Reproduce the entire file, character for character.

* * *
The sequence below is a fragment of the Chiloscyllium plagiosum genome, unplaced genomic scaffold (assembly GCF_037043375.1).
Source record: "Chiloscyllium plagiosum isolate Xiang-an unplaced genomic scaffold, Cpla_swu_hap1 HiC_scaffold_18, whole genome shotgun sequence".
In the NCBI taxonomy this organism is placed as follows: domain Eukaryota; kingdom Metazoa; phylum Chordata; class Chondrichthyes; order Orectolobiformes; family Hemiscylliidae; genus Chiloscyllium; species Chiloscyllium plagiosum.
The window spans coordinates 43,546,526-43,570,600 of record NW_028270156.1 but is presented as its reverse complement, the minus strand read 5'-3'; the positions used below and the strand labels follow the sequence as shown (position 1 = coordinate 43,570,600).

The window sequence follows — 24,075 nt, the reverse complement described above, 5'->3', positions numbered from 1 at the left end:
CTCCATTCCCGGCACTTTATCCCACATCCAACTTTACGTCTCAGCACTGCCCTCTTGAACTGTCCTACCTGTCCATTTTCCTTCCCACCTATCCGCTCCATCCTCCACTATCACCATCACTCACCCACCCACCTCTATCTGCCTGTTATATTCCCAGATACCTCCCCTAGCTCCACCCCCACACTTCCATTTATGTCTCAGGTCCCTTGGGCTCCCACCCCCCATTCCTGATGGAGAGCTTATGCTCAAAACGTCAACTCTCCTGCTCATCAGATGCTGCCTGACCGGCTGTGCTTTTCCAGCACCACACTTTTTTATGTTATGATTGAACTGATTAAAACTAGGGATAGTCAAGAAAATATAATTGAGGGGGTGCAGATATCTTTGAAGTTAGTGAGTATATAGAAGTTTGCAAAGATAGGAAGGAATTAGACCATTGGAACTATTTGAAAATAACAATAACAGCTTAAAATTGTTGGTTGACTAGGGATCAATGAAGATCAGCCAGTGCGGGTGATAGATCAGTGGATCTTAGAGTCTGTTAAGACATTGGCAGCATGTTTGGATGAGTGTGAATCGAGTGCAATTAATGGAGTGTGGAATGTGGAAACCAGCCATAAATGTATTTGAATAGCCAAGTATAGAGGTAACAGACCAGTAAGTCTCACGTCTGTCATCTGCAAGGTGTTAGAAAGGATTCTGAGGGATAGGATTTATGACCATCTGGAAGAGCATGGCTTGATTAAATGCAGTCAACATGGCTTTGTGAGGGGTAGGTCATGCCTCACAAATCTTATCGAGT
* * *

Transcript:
The sequence below is a fragment of the Chiloscyllium plagiosum genome, unplaced genomic scaffold (assembly GCF_037043375.1).
Source record: "Chiloscyllium plagiosum isolate Xiang-an unplaced genomic scaffold, Cpla_swu_hap1 HiC_scaffold_18, whole genome shotgun sequence".
In the NCBI taxonomy this organism is placed as follows: domain Eukaryota; kingdom Metazoa; phylum Chordata; class Chondrichthyes; order Orectolobiformes; family Hemiscylliidae; genus Chiloscyllium; species Chiloscyllium plagiosum.
The window spans coordinates 43,546,526-43,570,600 of record NW_028270156.1 but is presented as its reverse complement, the minus strand read 5'-3'; the positions used below and the strand labels follow the sequence as shown (position 1 = coordinate 43,570,600).

The window sequence follows — 24,075 nt, the reverse complement described above, 5'->3', positions numbered from 1 at the left end:
CTCCATTCCCGGCACTTTATCCCACATCCAACTTTACGTCTCAGCACTGCCCTCTTGAACTGTCCTACCTGTCCATTTTCCTTCCCACCTATCCGCTCCATCCTCCACTATCACCATCACTCACCCACCCACCTCTATCTGCCTGTTATATTCCCAGATACCTCCCCTAGCTCCACCCCCACACTTCCATTTATGTCTCAGGTCCCTTGGGCTCCCACCCCCCATTCCTGATGGAGAGCTTATGCTCAAAACGTCAACTCTCCTGCTCATCAGATGCTGCCTGACCGGCTGTGCTTTTCCAGCACCACACTTTTTTATGTTATGATTGAACTGATTAAAACTAGGGATAGTCAAGAAAATATAATTGAGGGGGTGCAGATATCTTTGAAGTTAGTGAGTATATAGAAGTTTGCAAAGATAGGAAGGAATTAGACCATTGGAACTATTTGAAAATAACAATAACAGCTTAAAATTGTTGGTTGACTAGGGATCAATGAAGATCAGCCAGTGCGGGTGATAGATCAGTGGATCTTAGAGTCTGTTAAGACATTGGCAGCATGTTTGGATGAGTGTGAATCGAGTGCAATTAATGGAGTGTGGAATGTGGAAACCAGCCATAAATGTATTTGAATAGCCAAGTATAGAGGTAACAGACCAGTAAGTCTCACGTCTGTCATCTGCAAGGTGTTAGAAAGGATTCTGAGGGATAGGATTTATGACCATCTGGAAGAGCATGGCTTGATTAAATGCAGTCAACATGGCTTTGTGAGGGGTAGGTCATGCCTCACAAATCTTATCGAGT